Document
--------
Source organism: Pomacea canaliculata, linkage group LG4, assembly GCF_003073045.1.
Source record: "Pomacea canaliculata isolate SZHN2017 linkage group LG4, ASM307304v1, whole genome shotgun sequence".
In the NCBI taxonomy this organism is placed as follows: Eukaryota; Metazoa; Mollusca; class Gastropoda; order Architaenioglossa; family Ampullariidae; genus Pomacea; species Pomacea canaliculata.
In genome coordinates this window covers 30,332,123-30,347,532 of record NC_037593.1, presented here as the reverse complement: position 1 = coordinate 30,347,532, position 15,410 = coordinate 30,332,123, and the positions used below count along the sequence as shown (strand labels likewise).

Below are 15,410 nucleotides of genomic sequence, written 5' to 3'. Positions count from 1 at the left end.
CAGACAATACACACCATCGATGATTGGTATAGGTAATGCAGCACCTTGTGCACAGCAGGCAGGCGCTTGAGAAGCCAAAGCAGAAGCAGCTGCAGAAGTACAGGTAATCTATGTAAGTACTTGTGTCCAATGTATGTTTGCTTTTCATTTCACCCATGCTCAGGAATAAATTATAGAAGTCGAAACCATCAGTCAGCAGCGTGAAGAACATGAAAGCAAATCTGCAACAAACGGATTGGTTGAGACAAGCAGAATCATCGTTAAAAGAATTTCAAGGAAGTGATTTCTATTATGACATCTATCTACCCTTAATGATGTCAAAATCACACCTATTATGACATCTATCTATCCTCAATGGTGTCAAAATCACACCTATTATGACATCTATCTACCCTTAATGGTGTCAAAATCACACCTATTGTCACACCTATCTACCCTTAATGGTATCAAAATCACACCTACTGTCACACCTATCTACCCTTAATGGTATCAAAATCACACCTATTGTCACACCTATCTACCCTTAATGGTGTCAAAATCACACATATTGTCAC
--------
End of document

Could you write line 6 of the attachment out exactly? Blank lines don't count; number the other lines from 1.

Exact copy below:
CAGACAATACACACCATCGATGATTGGTATAGGTAATGCAGCACCTTGTGCACAGCAGGCAGGCGCTTGAGAAGCCAAAGCAGAAGCAGCTGCAGAAGTACAGGTAATCTATGTAAGTACTTGTGTCCAATGTATGTTTGCTTTTCATTTCACCCATGCTCAGGAATAAATTATAGAAGTCGAAACCATCAGTCAGCAGCGTGAAGAACATGAAAGCAAATCTGCAACAAACGGATTGGTTGAGACAAGCAGAATCATCGTTAAAAGAATTTCAAGGAAGTGATTTCTATTATGACATCTATCTACCCTTAATGATGTCAAAATCACACCTATTATGACATCTATCTATCCTCAATGGTGTCAAAATCACACCTATTATGACATCTATCTACCCTTAATGGTGTCAAAATCACACCTATTGTCACACCTATCTACCCTTAATGGTATCAAAATCACACCTACTGTCACACCTATCTACCCTTAATGGTATCAAAATCACACCTATTGTCACACCTATCTACCCTTAATGGTGTCAAAATCACACATATTGTCAC